New migrant measures treat asylum seekers like criminals, campaigners say

The five-point plan, which includes ramping up immigration raids and housing migrants in disused holiday parks, was described as ‘deeply disturbing’.

Luke O'Reilly
Tuesday 13 December 2022 15:13 GMT
The five point plan was described as ‘deeply disturbing’ (Gareth Fuller/PA)
The five point plan was described as ‘deeply disturbing’ (Gareth Fuller/PA) (PA Wire)

Human rights organisations have accused the Government of treating asylum seekers like criminals, following the announcement of a string of new measures to tackle the migrant crisis.

Therapy charity Freedom From Torture said the new policies, announced by Prime Minister Rishi Sunak on Tuesday, risked sending refugees back to “unimaginable horrors”.

The five-point plan, which includes ramping up immigration raids and housing asylum seekers in disused holiday parks and surplus military sites, was also described as “unworkable” and “deeply disturbing” by campaigners.

Steve Valdez-Symonds, Amnesty International UK’s refugee and migrant rights director, said that Mr Sunak’s Government has “wrecked” the asylum system.

“The Prime Minister’s statement on asylum makes clear that he either doesn’t have a clue or frankly does not care,” he said.

“Sunak speaks of fairness – yet his Government has wrecked the UK’s asylum system, doing significant harm to thousands of vulnerable people for no reason other than an attempt to avoid the responsibilities he expects other countries to take.

Fairness means acting on our legal responsibilities, not shamelessly seeking to shirk them. It means respecting people’s rights and recognising their needs, not demonising people to excuse the cruel injustices the Government is doing to them.”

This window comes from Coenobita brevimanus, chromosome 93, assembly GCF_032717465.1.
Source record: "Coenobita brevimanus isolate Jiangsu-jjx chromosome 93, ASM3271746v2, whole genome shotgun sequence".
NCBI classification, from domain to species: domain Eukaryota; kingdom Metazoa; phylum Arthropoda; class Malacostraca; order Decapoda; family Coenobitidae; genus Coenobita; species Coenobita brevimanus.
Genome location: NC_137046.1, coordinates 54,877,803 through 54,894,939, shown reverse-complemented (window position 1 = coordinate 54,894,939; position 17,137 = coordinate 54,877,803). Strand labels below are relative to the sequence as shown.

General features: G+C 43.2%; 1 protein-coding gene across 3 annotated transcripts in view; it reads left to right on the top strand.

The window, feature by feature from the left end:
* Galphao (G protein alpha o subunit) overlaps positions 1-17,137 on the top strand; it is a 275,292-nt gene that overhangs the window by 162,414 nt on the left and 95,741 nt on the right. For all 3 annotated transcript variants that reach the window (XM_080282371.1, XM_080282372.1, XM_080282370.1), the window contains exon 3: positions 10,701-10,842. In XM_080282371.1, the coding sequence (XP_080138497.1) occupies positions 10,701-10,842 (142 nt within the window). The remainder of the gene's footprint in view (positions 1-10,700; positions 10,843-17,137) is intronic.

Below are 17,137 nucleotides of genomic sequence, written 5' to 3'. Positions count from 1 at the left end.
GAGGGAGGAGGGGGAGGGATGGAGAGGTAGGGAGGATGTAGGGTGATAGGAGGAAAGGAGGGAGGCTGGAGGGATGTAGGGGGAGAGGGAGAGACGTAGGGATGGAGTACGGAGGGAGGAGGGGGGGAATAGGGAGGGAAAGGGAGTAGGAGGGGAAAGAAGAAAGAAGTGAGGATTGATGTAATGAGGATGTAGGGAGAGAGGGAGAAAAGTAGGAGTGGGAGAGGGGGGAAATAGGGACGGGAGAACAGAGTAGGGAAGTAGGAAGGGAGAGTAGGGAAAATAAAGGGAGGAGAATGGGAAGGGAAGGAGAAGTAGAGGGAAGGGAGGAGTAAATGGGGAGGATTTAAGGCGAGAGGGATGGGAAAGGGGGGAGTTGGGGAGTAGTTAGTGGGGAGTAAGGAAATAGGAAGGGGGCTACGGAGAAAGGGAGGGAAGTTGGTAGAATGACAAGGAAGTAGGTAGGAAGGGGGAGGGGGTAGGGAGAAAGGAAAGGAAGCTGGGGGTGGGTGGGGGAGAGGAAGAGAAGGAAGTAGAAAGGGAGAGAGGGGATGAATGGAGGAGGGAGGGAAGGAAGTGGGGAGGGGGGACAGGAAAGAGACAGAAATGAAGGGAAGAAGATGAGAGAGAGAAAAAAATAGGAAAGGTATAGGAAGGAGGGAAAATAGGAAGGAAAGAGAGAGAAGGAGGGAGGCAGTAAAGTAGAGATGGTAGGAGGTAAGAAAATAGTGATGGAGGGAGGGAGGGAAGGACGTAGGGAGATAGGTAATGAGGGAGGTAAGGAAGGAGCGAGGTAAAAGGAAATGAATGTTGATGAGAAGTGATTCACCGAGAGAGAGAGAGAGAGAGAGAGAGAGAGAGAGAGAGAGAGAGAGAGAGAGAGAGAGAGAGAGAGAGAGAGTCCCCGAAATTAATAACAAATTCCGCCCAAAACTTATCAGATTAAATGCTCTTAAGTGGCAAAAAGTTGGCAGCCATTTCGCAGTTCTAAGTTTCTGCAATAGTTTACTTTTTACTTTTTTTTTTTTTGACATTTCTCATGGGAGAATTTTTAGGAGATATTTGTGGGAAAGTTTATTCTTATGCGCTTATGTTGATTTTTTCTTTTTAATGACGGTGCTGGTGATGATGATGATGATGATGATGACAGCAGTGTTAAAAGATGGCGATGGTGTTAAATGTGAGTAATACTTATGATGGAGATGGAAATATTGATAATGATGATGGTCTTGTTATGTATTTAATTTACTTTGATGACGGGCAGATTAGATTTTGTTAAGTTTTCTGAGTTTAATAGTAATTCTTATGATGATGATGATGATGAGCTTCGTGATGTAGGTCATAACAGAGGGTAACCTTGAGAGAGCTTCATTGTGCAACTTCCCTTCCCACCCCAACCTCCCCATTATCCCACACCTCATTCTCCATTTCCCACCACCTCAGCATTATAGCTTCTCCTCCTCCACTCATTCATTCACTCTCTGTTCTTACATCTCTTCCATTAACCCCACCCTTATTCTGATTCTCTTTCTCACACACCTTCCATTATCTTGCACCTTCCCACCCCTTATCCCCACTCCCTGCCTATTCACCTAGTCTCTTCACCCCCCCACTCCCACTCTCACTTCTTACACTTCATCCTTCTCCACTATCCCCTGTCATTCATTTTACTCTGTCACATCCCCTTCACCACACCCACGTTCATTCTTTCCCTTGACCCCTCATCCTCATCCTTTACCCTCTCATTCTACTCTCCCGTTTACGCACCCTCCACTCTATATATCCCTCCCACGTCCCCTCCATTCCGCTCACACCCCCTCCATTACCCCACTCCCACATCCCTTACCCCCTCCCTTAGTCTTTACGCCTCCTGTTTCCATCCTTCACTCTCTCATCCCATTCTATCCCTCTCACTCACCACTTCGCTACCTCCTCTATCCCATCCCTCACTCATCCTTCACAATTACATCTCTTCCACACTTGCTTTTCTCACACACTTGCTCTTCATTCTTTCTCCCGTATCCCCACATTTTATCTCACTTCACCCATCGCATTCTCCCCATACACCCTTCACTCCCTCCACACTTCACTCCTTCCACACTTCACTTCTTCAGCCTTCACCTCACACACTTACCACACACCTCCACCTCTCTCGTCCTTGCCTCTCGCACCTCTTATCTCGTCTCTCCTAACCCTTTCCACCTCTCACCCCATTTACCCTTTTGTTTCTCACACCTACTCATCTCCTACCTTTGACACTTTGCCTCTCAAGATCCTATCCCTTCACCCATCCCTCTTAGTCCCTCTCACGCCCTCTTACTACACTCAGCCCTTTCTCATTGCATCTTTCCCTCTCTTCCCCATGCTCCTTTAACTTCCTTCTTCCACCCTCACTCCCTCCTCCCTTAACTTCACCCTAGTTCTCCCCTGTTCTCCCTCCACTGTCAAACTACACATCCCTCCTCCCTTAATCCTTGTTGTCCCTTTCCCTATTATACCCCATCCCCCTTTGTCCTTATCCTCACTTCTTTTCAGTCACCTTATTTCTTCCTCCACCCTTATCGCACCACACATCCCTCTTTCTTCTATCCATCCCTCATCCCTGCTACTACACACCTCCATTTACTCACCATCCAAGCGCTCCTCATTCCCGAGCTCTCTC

He added: “The announcement today is littered with errors of both law and fact, and if acted upon will make an already disastrous situation created by Sunak’s Government’s policies more harmful to people fleeing conflict and persecution while continuing to profit smugglers, traffickers and other abusers.

“Instead of scapegoating people seeking asylum, we urgently need the Government to completely overhaul its policy, cancel the Rwanda deal, put in place safe routes so fewer desperate people risk their lives and focus on fairly and efficiently deciding the asylum claims the UK receives.”

Enver Solomon, chief executive of the Refugee Council, said: “Without safe routes they have no choice but to take dangerous journeys.

“The Prime Minister failed to set out any concrete plans to expand these routes through a resettlement programme or an expansion in family reunion visas.

“Instead this Government wants to treat people who come to the UK in search of safety as illegal criminals.

“This is deeply disturbing, flies in the face of international law and the UK’s commitment as a signatory of the UN Convention on Refugees to give a fair hearing to people who come here in search of safety and protection .

“Many people from Albania face real danger and persecution – we must not turn our backs on them or any other nationality seeking asylum.”

Sile Reynolds, head of asylum advocacy at Freedom From Torture, said: “The backlog in asylum decision making is an inexcusable administrative failure but instead of taking the opportunity to fast-track grants for clearly well-founded claims to clear the backlog, the Prime Minister is recycling unethical and unworkable gimmicks.

“Fast-tracking refusals and removals based solely on nationality or method of arrival is a dangerous, one-size fits all repackaging of a policy that risks breaching our international obligations to protect refugees.”

She added that it was “crucial” that all claimants are given adequate legal advice to ensure nobody is returned to face torture and death due to “bad decision-making”.

“The rapid removal of asylum seekers, in the absence of adequate vulnerability screening, quality legal advice and access to appeal will risk sending refugees back to unimaginable horrors.

“As we know from our work with torture survivors, signs of persecution can often be hidden, complex and difficult to identify.

“It is crucial that all claimants receive individualised assessments and are given adequate legal advice and access to appeal to ensure nobody is returned to face torture or even death due to bad decision-making.”

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